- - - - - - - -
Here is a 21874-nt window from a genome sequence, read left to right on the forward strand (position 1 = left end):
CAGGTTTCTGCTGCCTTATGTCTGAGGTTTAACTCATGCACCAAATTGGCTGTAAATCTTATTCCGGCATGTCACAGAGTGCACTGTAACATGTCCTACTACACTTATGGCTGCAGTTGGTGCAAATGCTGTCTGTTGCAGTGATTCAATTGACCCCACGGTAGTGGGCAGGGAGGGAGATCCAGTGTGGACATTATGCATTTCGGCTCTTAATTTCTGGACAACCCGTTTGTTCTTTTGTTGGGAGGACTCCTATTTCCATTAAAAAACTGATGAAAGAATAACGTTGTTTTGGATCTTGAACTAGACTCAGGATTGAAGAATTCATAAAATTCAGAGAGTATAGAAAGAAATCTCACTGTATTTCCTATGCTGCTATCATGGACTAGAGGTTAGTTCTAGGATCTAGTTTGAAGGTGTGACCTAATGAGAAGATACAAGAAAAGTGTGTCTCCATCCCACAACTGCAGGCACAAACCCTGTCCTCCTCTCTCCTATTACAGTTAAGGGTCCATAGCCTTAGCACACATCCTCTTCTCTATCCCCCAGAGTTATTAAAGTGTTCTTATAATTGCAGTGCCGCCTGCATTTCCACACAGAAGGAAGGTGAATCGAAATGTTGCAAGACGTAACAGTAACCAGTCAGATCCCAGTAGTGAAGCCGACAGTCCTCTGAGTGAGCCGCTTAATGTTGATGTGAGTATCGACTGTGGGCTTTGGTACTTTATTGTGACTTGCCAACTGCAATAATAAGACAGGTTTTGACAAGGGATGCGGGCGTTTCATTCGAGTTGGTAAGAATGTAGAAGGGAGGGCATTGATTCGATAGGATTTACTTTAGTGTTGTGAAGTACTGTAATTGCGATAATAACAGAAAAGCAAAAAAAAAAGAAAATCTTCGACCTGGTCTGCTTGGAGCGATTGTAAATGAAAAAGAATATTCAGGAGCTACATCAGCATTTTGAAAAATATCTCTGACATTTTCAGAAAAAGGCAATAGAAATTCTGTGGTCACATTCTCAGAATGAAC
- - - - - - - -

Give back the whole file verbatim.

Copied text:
Here is a 21874-nt window from a genome sequence, read left to right on the forward strand (position 1 = left end):
CAGGTTTCTGCTGCCTTATGTCTGAGGTTTAACTCATGCACCAAATTGGCTGTAAATCTTATTCCGGCATGTCACAGAGTGCACTGTAACATGTCCTACTACACTTATGGCTGCAGTTGGTGCAAATGCTGTCTGTTGCAGTGATTCAATTGACCCCACGGTAGTGGGCAGGGAGGGAGATCCAGTGTGGACATTATGCATTTCGGCTCTTAATTTCTGGACAACCCGTTTGTTCTTTTGTTGGGAGGACTCCTATTTCCATTAAAAAACTGATGAAAGAATAACGTTGTTTTGGATCTTGAACTAGACTCAGGATTGAAGAATTCATAAAATTCAGAGAGTATAGAAAGAAATCTCACTGTATTTCCTATGCTGCTATCATGGACTAGAGGTTAGTTCTAGGATCTAGTTTGAAGGTGTGACCTAATGAGAAGATACAAGAAAAGTGTGTCTCCATCCCACAACTGCAGGCACAAACCCTGTCCTCCTCTCTCCTATTACAGTTAAGGGTCCATAGCCTTAGCACACATCCTCTTCTCTATCCCCCAGAGTTATTAAAGTGTTCTTATAATTGCAGTGCCGCCTGCATTTCCACACAGAAGGAAGGTGAATCGAAATGTTGCAAGACGTAACAGTAACCAGTCAGATCCCAGTAGTGAAGCCGACAGTCCTCTGAGTGAGCCGCTTAATGTTGATGTGAGTATCGACTGTGGGCTTTGGTACTTTATTGTGACTTGCCAACTGCAATAATAAGACAGGTTTTGACAAGGGATGCGGGCGTTTCATTCGAGTTGGTAAGAATGTAGAAGGGAGGGCATTGATTCGATAGGATTTACTTTAGTGTTGTGAAGTACTGTAATTGCGATAATAACAGAAAAGCAAAAAAAAAAGAAAATCTTCGACCTGGTCTGCTTGGAGCGATTGTAAATGAAAAAGAATATTCAGGAGCTACATCAGCATTTTGAAAAATATCTCTGACATTTTCAGAAAAAGGCAATAGAAATTCTGTGGTCACATTCTCAGAATGAAC